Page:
Licensed taxi operators are generally metered; small supplements may be charged for weekends, bank holidays, excess baggage and late-night travel. In the larger cities, unlicensed operators offer a cheaper (but less efficient and knowledgeable) unmetered service with fares based loosely on elapsed clock mileage; these taxis are called mini-cabs and can be booked by telephone.
National Express is the UK’s main coach operator. Megabus is a low-cost alternative. All cities and towns have local bus services of varying efficiency and cost. Glasgow has an underground railway system while Edinburgh has tram services.
FOOD, DRINK AND CUISINE ADVICE
Food within the UK is generally safe to eat, with health and safety standards monitored by various government agencies. Tap water is considered safe to drink but bottled water is widely available. If you’re camping, always boil, filter or purify water from streams.
Iconic cakes, splendid sandwiches and heart-warming stews all hail from the United Kingdom. Don’t miss tea and cake or, for a fancy occasion, try the full-blown afternoon tea, with three-tiered plates of sandwiches, cakes and scones.
Another fine UK institution is breakfast, and although there are plenty of coffee shops selling US-style muffins and bagels, the full-on British breakfast (eggs, bacon, toast, tomatoes) served with a cuppa can be found in cafés lovingly called “greasy spoons” or in pubs with an early license.
Chefs from the UK, such as Gordon Ramsey and Jamie Oliver, have found international fame and fortune, while fine and experimental cuisine can be found in most cities – but this usually comes with a high price tag.
In hotels, a service charge of 10 to 12% is usual, which may be added to the bill. 10 to 15% is usual for restaurants; if this has already been added to the bill, a further tip is not required.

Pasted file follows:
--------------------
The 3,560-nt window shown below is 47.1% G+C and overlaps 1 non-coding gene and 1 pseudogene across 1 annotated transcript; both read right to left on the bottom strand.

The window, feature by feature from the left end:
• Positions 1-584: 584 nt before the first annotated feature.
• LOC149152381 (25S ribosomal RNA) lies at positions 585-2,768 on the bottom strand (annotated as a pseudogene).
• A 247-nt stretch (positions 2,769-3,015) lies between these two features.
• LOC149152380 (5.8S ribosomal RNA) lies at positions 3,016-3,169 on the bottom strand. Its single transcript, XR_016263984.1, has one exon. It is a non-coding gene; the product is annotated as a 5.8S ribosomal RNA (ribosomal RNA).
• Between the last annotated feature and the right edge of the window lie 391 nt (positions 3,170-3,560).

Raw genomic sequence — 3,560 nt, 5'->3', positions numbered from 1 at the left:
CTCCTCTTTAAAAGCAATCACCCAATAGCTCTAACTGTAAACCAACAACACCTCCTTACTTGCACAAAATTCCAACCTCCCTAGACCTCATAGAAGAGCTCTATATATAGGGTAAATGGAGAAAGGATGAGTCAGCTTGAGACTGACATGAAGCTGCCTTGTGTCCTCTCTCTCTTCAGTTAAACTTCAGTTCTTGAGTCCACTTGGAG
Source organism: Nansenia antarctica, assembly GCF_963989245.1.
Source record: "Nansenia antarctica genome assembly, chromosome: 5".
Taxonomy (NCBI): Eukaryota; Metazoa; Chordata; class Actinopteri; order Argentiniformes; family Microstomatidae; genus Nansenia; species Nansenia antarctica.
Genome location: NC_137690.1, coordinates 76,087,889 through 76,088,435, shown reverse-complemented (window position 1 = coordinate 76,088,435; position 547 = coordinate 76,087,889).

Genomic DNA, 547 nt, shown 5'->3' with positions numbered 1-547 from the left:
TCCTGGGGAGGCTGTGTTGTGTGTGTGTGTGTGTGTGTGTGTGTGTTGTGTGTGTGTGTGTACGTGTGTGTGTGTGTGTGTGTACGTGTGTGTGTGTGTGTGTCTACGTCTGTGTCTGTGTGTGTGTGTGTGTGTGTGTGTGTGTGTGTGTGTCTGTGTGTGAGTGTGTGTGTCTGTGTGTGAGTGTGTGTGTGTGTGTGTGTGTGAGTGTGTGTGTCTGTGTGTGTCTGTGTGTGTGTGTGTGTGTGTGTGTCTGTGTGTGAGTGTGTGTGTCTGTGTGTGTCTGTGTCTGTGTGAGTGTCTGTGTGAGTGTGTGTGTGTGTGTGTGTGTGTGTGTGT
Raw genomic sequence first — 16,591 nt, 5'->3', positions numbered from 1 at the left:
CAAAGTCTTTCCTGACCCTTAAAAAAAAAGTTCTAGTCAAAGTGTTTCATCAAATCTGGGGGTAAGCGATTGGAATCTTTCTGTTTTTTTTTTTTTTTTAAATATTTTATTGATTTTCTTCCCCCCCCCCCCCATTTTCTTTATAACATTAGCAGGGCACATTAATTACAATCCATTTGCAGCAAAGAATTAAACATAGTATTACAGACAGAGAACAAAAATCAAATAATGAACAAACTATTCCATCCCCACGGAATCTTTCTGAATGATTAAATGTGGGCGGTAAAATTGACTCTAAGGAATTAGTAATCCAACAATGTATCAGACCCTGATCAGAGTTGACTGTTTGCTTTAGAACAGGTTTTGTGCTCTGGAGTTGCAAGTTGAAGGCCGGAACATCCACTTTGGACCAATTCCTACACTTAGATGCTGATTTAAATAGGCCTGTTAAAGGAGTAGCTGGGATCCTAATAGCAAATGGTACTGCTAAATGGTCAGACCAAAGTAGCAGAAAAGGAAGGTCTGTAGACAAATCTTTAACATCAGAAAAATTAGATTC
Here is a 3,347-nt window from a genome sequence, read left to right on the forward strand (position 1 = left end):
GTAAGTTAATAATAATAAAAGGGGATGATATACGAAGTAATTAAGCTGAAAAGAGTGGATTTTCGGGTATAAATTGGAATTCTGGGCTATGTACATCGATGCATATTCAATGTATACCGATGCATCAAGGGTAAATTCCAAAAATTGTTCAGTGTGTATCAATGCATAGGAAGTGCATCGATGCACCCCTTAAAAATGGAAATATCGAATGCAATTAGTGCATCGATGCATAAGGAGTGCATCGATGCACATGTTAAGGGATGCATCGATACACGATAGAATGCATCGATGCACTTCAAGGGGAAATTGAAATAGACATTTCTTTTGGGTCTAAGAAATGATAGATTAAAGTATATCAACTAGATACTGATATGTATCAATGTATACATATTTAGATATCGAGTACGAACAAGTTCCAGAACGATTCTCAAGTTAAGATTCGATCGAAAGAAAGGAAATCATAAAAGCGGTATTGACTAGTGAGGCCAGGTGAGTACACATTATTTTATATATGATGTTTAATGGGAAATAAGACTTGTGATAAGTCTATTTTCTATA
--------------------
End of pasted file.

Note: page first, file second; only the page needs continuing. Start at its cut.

CLIMATE AND WEATHER
Scotland has four seasons; spring, summer, autumn, and winter. However, the changeable nature of the climate means it’s not uncommon to experience all four seasons in one day! Scotland’s high latitude means that although winter days are short, in summer there are very long daylight hours and often an extended twilight. In the north of the country, Lerwick in Shetland has about four hours’ more daylight at midsummer than London. At this time of year there is actually no complete darkness in the far north of Scotland. And with the extra hours of daylight, you can pack a lot into your day. Round of golf at midnight, anyone?
January and February are generally the coldest months in Scotland, with the daytime maximum temperatures averaging around 5 °C (41 °F) to 7 °C (45 °F). July and August are normally the warmest months in Scotland, with temperatures at an average 19 °C (66 °F).
CLOTHING AND DRESS RECOMMENDATIONS
Rainwear is recommended throughout the year. Warm clothing is advisable at all times, and is essential for any visits to upland areas.
ELECTRICITY AND PLUG STANDARDS
Electrical sockets in Scotland are the “Type G ” British BS-1363 type. If your appliance’s plug doesn’t match the shape of these sockets, you will need a travel plug adapter in order to plug in. Travel plug adapters simply change the shape of your appliance’s plug to match whatever type of socket you need to plug into.
Electrical sockets in Scotland usually supply electricity at between 220 and 240 volts AC. If you’re plugging in an appliance that was built for 220-240 volt electrical input, or an appliance that is compatible with multiple voltages, then an adapter is all you need. If your appliance isn’t compatible with 220-240 volt electrical output, a voltage converter will be necessary.